SOUTHPORT, England – For someone who admits to having experienced many years of “golfing hell,” Jean Van de Velde was not going to complain too much about a bit of wind and rain on Thursday.
While the rest of the British Open field muttered about the treacherous conditions at Royal Birkdale, the 42-year-old Frenchman was simply delighted to be involved in another major championship.
Van de Velde will never be allowed to forget his collapse at the 1999 British Open at Carnoustie, when he triple bogeyed the 72nd hole while leading by three before going on to lose a playoff to Paul Lawrie.
It was hilarity as he peeled off his socks and shoes and climbed into the Barry Burn to contemplate playing a shot directly from the water. The moment was mixed with heartbreak, as he lost the battle with body and mind and saw glory slip away.
What should have been the greatest moment of his life turned into the start of a journey into despair. The collapse of his golfing form was followed by a serious ski injury, glandular fever and even a cancer scare.
But Van de Velde refused to give in to what many assumed was inevitable – the end of his career.
He claimed his place in this year’s Open, his first appearance at the tournament since 2005, with a birdie on the final hole of local qualifying, and is determined to retain a philosophical approach at Birkdale.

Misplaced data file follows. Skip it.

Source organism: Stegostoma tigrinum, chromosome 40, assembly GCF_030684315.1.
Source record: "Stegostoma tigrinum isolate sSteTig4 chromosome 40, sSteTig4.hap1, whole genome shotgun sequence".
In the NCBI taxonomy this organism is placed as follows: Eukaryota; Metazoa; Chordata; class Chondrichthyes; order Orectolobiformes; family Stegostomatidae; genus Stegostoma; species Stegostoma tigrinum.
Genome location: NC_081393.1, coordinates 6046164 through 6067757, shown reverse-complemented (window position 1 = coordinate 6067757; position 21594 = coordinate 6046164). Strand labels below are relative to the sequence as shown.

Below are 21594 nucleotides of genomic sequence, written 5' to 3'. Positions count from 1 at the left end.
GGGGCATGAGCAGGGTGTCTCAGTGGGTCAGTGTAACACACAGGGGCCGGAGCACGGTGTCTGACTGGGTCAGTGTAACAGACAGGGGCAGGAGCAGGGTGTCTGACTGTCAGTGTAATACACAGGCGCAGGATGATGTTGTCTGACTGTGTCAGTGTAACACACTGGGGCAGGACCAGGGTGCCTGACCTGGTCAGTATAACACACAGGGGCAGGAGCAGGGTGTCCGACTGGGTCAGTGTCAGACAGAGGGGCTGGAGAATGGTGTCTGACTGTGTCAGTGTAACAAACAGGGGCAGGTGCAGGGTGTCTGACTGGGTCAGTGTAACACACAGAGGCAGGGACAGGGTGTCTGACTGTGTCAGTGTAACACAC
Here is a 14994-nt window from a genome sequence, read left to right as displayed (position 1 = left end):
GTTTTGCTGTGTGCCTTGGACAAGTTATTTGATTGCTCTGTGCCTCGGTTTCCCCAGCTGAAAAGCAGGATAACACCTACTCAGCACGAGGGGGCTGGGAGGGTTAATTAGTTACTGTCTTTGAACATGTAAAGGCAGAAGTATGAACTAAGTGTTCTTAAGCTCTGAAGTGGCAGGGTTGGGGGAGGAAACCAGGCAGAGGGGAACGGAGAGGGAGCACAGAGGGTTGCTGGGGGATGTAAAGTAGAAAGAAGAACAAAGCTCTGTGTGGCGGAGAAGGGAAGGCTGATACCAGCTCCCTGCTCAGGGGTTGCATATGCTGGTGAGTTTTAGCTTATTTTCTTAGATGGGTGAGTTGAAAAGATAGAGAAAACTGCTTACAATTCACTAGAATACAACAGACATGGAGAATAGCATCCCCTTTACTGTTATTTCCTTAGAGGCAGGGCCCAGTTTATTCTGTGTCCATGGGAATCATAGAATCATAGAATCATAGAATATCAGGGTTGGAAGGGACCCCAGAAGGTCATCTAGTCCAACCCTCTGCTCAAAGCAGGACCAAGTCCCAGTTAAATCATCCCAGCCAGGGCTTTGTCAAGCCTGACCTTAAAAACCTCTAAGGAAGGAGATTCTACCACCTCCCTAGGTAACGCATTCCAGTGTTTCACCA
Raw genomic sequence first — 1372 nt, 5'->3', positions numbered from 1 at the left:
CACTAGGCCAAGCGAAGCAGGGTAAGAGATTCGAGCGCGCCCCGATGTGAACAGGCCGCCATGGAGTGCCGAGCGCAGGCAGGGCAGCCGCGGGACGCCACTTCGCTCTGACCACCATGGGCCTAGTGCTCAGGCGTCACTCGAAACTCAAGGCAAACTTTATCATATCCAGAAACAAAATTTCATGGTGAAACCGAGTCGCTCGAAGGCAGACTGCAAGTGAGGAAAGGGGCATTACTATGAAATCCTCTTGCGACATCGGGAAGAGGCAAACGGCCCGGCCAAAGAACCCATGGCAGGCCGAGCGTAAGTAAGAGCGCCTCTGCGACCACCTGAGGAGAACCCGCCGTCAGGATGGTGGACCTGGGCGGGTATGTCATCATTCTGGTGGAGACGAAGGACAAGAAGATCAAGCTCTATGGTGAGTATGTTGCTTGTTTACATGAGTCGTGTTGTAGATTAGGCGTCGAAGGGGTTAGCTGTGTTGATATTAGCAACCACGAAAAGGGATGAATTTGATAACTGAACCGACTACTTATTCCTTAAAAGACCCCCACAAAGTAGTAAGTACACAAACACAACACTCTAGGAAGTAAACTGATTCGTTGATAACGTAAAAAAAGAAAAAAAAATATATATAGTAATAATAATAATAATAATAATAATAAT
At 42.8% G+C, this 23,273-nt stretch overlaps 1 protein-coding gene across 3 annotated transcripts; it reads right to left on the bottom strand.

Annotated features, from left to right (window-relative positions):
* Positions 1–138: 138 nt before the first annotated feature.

“We all have an expiry date but I still feel I have something left in me,” said Van de Velde. “I have had years of hell but I’ve come through it and I am still here. I hope everything is behind me now and I would love to have another run at the Open. It is great to be back here and the Open has a special place in my heart.”
Thursday’s round left him at a respectable three-over par, and in contention to stick around for the weekend. A level par outward nine of 34 was outstanding, before a few mistakes crept in and shots slipped away on the return home. But on this day, survival was everything, and Van de Velde certainly survived, with a classy birdie on the 17th bringing a smile to his face.
“I am not going to complain about the weather,” he said. “It is the Open, I am playing in it and I am doing okay. That is enough.”